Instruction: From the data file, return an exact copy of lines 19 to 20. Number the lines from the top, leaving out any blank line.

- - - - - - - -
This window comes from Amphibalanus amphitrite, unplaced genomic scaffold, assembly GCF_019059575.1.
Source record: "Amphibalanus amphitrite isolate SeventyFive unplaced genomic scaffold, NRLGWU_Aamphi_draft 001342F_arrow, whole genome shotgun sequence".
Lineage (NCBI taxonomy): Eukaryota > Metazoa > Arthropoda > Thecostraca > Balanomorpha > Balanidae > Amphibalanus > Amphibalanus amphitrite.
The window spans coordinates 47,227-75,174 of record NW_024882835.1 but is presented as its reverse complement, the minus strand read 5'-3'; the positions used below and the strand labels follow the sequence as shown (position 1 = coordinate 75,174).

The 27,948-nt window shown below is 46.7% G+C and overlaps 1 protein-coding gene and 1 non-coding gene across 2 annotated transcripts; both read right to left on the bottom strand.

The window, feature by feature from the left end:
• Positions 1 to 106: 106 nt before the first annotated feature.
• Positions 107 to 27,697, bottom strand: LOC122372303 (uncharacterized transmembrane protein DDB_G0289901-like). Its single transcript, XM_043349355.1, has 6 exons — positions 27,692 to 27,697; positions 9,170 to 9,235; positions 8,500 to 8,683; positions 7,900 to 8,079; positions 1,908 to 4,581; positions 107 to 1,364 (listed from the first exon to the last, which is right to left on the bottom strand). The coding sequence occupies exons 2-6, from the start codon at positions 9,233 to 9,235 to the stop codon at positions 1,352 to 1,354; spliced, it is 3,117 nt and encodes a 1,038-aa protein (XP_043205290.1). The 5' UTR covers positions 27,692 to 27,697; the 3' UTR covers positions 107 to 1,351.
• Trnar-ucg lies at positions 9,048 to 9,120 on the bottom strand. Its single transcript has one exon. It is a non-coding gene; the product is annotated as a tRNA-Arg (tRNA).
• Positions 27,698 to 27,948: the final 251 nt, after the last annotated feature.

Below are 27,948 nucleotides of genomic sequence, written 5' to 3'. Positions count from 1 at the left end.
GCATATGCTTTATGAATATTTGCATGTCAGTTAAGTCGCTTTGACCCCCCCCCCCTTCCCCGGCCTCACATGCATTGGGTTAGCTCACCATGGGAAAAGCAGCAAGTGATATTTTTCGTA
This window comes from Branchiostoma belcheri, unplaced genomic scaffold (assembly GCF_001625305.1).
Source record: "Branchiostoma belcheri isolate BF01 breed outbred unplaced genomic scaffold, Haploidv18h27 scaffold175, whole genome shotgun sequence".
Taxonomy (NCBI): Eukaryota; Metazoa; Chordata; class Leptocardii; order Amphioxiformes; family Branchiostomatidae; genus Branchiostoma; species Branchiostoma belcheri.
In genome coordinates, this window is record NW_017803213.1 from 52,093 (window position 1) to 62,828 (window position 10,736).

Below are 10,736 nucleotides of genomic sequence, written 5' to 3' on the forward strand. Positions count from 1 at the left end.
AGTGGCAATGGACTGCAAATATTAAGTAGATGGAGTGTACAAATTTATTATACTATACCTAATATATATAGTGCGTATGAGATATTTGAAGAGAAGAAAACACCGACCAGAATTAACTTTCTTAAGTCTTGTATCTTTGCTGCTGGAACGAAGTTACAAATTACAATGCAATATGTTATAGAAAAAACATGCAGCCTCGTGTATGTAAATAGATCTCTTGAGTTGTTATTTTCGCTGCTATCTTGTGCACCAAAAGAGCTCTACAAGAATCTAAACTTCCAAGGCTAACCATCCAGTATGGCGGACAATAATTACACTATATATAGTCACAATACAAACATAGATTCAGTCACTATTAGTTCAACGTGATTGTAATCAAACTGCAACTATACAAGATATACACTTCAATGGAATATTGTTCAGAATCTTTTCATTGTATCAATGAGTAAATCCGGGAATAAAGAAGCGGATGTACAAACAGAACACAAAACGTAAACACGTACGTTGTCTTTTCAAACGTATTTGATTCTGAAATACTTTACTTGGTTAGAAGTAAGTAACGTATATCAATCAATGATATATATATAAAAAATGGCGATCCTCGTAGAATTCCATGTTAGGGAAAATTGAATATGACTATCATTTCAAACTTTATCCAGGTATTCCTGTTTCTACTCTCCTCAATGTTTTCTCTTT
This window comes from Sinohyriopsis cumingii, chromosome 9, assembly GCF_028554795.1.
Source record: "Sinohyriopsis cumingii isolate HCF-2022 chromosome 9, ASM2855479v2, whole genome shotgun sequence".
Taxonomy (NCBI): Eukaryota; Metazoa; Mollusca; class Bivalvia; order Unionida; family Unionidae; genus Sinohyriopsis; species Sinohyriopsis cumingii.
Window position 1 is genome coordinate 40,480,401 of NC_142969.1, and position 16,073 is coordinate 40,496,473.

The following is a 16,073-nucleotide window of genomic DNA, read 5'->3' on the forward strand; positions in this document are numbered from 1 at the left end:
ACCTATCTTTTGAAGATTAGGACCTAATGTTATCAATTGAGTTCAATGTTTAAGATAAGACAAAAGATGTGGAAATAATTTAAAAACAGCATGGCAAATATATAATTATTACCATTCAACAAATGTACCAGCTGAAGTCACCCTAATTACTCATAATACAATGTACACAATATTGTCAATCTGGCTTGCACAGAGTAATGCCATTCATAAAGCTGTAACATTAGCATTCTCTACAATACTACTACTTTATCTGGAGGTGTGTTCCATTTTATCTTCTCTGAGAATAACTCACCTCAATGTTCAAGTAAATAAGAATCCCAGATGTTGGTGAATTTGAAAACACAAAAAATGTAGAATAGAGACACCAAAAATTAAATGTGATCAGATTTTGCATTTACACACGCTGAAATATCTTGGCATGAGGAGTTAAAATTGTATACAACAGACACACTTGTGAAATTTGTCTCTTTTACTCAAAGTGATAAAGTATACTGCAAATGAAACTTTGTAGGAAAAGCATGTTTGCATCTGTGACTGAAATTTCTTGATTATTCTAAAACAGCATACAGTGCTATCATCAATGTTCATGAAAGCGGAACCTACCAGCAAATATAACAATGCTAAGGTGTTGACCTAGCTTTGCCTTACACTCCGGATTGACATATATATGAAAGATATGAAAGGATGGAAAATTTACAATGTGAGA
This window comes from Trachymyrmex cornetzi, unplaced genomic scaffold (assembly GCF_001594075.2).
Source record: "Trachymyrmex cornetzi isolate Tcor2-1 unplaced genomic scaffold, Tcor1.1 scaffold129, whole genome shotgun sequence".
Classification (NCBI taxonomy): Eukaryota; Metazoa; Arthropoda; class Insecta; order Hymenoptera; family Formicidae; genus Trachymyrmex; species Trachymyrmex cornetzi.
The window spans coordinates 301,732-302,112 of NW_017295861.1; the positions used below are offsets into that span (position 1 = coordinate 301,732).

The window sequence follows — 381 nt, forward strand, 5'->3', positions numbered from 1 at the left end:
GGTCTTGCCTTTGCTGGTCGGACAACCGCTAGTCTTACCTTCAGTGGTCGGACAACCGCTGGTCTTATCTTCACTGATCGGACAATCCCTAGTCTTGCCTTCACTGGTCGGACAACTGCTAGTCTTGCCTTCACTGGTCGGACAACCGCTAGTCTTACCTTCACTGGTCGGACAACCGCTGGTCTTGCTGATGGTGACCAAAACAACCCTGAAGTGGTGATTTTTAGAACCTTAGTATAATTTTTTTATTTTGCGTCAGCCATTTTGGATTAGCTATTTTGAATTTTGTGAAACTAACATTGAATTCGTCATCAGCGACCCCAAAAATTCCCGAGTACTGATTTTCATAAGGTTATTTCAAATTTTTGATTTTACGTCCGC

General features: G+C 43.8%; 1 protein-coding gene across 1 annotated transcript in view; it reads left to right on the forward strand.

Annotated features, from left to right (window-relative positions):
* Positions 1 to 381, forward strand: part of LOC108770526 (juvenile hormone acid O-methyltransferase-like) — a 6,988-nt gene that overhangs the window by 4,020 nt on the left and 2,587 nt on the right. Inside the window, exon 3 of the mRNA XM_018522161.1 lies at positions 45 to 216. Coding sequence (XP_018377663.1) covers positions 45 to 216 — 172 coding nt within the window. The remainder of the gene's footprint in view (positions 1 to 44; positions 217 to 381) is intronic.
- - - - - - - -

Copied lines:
This window comes from Sinohyriopsis cumingii, chromosome 9, assembly GCF_028554795.1.
Source record: "Sinohyriopsis cumingii isolate HCF-2022 chromosome 9, ASM2855479v2, whole genome shotgun sequence".